by Eva Rivers
Colin darts from behind the desk to remind the blonde of the silence rule. He has to get to her quickly before she makes any noise. He’s not even half way when she looks up. Her red lips, much too red for a Reading Room, are moist and parted. She stands up, pushes aside the tumbling piles of books on the table and faces him. She’s panting and her firm breasts press against a flimsy blouse of ruby rosebuds on creamy swirls. No matter how quickly Colin shifts the chairs that stand in his way more inexplicably appear, larger and heavier than before. Slowly, she unbuttons her blouse. She’s pouting and swaying and still the chairs get in his way. Colin…Colin…that velvet voice, those perfect breasts…Colin…and her nipples…Colin.
‘Colin, can you hear the baby crying?’
‘I think Joey’s awake.’
‘OK. Go back to sleep.’
It was approaching five and Colin was worn out. Slivers of daylight slit through the under lit sky. It was the same every morning and the only way to get any peace was to get up. Bloody Joey he thought and then regretted it.
The kitchen floor was cold and greasy, the worst combination when you’re barefoot. It was being barefoot that stopped him from kicking the giant activity cube into kingdom come. He banged the kettle into action. The cat slinked over and together they searched the fridge for milk. There wasn’t any, unless you counted the bottles of prepared formula. Colin settled for black coffee, padded to the sitting room and pressed the door shut. The last thing he needed now was for Deirdre to wake up. He turned on the radio and soon was masturbating to the soothing tone of the shipping forecast but by Fisher, German Bight, west or northwest gale eight to force ten, he’d fallen asleep.
Deirdre’s call from the top of the stairs had it’s own gale force ten quality.
‘What?’ he said.
‘Can you heat up a bottle?’
Colin silently invoked Jesus Christ, pushed aside the clotheshorse with its bibs and baby grows and never a clean shirt and went back to the kitchen.
‘I’m late,’ he said placing a warm bottle at Deirdre’s bedside.
‘It’s Joey’s birthday,’ she said.
‘We should do something.’
Colin left for the City Library to the sound of Deirdre humming a lullaby.
If anyone had bothered to ask Deirdre what she did all day she would have counted off on her cuticle-chewed fingers all sorts of nursery activities. There was a time she’d share it all with Colin. Until, that is, he began responding with, ‘What, that took the whole day?’ or ‘Couldn’t you have got dressed?’ or ‘Why are these toys all over the floor?’ He hadn’t always complained so much. Not even when she’d insisted on getting married before Joey showed.
Deirdre heard Joey whimpering and took the bottle to the nursery, actually a cramped box room. She and Colin had hung Old-MacDonald-had-a-farm wallpaper just in time for Joey’s birth. A month later Colin said Old Mac looked weird and that if he didn’t have ulterior motives, then the designer certainly had. Now Colin rarely came in.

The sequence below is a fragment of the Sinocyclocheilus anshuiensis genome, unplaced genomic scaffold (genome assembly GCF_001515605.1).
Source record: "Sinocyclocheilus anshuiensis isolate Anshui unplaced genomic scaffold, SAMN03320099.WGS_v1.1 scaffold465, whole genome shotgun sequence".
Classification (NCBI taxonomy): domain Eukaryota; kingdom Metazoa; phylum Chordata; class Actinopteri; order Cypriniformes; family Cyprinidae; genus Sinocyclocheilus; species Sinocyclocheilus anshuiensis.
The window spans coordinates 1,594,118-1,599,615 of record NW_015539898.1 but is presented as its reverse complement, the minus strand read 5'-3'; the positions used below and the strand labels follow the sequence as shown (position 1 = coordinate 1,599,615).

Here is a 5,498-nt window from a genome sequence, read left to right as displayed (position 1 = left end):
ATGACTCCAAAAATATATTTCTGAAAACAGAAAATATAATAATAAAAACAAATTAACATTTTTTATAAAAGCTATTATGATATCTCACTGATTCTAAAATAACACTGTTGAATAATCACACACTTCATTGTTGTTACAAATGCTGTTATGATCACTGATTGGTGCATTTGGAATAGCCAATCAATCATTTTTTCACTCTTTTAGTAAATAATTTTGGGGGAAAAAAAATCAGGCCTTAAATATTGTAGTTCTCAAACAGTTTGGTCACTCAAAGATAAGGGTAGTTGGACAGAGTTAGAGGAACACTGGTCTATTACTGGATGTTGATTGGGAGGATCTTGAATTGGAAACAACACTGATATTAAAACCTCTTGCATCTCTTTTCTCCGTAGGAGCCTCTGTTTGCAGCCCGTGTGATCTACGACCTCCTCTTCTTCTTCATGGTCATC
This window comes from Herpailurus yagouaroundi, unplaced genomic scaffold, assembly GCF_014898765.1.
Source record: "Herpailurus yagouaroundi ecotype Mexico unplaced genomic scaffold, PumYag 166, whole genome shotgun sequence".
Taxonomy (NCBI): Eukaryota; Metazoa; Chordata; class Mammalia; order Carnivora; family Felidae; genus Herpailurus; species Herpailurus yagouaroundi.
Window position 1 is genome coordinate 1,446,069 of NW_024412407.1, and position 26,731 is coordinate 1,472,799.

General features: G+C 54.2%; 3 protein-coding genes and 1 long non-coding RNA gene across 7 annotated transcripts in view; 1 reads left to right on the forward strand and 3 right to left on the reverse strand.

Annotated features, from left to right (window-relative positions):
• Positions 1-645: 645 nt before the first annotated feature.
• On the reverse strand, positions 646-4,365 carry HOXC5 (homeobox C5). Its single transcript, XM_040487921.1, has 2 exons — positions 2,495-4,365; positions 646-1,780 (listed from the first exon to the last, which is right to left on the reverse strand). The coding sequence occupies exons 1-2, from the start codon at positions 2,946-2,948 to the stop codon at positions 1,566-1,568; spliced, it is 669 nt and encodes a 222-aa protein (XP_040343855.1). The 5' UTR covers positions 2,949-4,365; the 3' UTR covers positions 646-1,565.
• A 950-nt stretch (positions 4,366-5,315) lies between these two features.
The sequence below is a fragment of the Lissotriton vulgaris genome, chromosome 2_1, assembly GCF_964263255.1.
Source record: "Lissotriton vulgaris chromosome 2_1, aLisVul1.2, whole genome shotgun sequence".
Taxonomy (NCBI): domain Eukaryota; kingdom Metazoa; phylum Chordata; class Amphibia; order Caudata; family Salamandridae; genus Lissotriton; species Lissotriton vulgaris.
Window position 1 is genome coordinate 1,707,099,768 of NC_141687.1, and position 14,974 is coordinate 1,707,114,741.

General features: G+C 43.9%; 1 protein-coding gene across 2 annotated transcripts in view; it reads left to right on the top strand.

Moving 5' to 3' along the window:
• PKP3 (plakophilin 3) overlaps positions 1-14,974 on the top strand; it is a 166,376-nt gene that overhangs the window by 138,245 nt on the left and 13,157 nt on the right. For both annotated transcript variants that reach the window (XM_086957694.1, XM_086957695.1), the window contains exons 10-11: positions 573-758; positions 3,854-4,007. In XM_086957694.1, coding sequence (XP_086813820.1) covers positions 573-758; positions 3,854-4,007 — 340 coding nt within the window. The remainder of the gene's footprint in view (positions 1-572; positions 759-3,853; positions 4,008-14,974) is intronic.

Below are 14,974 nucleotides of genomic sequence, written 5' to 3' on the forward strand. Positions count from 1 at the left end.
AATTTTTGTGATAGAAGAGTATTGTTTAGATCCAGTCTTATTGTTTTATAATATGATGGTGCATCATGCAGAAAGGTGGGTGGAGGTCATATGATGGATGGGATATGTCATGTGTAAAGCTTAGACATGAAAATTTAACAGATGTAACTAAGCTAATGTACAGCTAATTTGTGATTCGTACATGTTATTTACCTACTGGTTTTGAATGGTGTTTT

She lifted Joey from the cot and told him he was Mummy’s best boy. That she’d give him a bath. That she’d make him smell nice. She laid Joey on the changing table and took off his nappy.
‘Don’t wriggle,’ she said and went to fill up the bathing bowl.
In the bathroom she caught her bloodless reflection in the mirror and shuddered. She pinched her cheeks and checked her tongue. And just when she’d managed to scrape her greasy hair into a knot, a thud distracted her and a cry shrilled through the air. She dashed back and felt the cat’s spiked fur against her leg as it bolted past. Joey was on the floor. She cleared the debris that had also fallen off the table and felt his body. Then, one by one, his limbs. Nothing seemed broken. Next she gently moved her fingers over his soft skull and found an angry swelling. Her head throbbed with the sound of Joey’s crimson-faced wailing. She wrapped him in a blanket that smelled faintly of silky hair and sour milk, crouched in a corner and put the bottle to his mouth. Soon she was thinking about Colin’s suggestion.
A fine rain drifted over the High Street as Deirdre snaked her way through a parade of umbrellas. A woman coming from the opposite direction waved and swung her buggy towards her. Deirdre groaned. It was Liz Miller from the mother-and-baby group. The type who could get her children to eat, sleep and excrete in unison. The type who could get on your nerves.
‘It’s been ages. How are you?’ she said. ‘And how’s the baby?’
‘Can I see?’ she said nose-diving into the hooded pram.
Deirdre felt her stomach curdle and her legs give way. Liz Miller should mind her own business. Now she’d go around saying Deirdre Barnes was a bad mother. Liz looked up.
‘He fell, but he’s fine now.’
‘Why don’t you let -’
‘I have to go,’ said Deirdre and she sped away wishing she’d left Joey with her mother.
The moment Colin put his key into the lock that evening he was unsettled. Firstly, Deirdre dashed to open the door. Secondly, she was wearing a dress and even a trace of lipstick.